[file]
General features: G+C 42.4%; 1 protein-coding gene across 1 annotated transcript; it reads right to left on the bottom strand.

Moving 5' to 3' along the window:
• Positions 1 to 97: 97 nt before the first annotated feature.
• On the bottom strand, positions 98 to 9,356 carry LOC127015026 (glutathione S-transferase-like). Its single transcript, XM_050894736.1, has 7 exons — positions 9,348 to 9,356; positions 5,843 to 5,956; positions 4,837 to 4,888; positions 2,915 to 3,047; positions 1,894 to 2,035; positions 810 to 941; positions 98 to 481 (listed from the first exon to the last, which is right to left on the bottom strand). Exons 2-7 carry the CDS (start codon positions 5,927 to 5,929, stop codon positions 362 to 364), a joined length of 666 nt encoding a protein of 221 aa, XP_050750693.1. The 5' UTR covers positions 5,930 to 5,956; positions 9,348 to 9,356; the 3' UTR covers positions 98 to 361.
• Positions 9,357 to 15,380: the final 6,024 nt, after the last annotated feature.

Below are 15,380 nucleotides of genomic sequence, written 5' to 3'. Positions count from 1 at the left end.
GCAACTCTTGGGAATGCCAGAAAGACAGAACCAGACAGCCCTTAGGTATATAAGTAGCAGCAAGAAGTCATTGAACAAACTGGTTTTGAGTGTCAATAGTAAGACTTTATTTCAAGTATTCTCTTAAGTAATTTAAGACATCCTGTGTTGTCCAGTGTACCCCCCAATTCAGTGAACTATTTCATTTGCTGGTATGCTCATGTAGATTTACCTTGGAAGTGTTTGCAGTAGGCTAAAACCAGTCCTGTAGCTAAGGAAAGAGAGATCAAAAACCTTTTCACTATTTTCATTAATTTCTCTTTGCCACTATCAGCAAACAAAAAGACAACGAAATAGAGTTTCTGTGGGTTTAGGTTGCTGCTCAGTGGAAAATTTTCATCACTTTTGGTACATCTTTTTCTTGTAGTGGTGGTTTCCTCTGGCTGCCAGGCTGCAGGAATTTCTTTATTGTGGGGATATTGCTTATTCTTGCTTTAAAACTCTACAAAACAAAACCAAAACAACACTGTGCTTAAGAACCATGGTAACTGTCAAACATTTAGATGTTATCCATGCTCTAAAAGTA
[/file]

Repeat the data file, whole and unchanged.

General features: G+C 42.4%; 1 protein-coding gene across 1 annotated transcript; it reads right to left on the bottom strand.

Moving 5' to 3' along the window:
• Positions 1 to 97: 97 nt before the first annotated feature.
• On the bottom strand, positions 98 to 9,356 carry LOC127015026 (glutathione S-transferase-like). Its single transcript, XM_050894736.1, has 7 exons — positions 9,348 to 9,356; positions 5,843 to 5,956; positions 4,837 to 4,888; positions 2,915 to 3,047; positions 1,894 to 2,035; positions 810 to 941; positions 98 to 481 (listed from the first exon to the last, which is right to left on the bottom strand). Exons 2-7 carry the CDS (start codon positions 5,927 to 5,929, stop codon positions 362 to 364), a joined length of 666 nt encoding a protein of 221 aa, XP_050750693.1. The 5' UTR covers positions 5,930 to 5,956; positions 9,348 to 9,356; the 3' UTR covers positions 98 to 361.
• Positions 9,357 to 15,380: the final 6,024 nt, after the last annotated feature.

Below are 15,380 nucleotides of genomic sequence, written 5' to 3'. Positions count from 1 at the left end.
GCAACTCTTGGGAATGCCAGAAAGACAGAACCAGACAGCCCTTAGGTATATAAGTAGCAGCAAGAAGTCATTGAACAAACTGGTTTTGAGTGTCAATAGTAAGACTTTATTTCAAGTATTCTCTTAAGTAATTTAAGACATCCTGTGTTGTCCAGTGTACCCCCCAATTCAGTGAACTATTTCATTTGCTGGTATGCTCATGTAGATTTACCTTGGAAGTGTTTGCAGTAGGCTAAAACCAGTCCTGTAGCTAAGGAAAGAGAGATCAAAAACCTTTTCACTATTTTCATTAATTTCTCTTTGCCACTATCAGCAAACAAAAAGACAACGAAATAGAGTTTCTGTGGGTTTAGGTTGCTGCTCAGTGGAAAATTTTCATCACTTTTGGTACATCTTTTTCTTGTAGTGGTGGTTTCCTCTGGCTGCCAGGCTGCAGGAATTTCTTTATTGTGGGGATATTGCTTATTCTTGCTTTAAAACTCTACAAAACAAAACCAAAACAACACTGTGCTTAAGAACCATGGTAACTGTCAAACATTTAGATGTTATCCATGCTCTAAAAGTA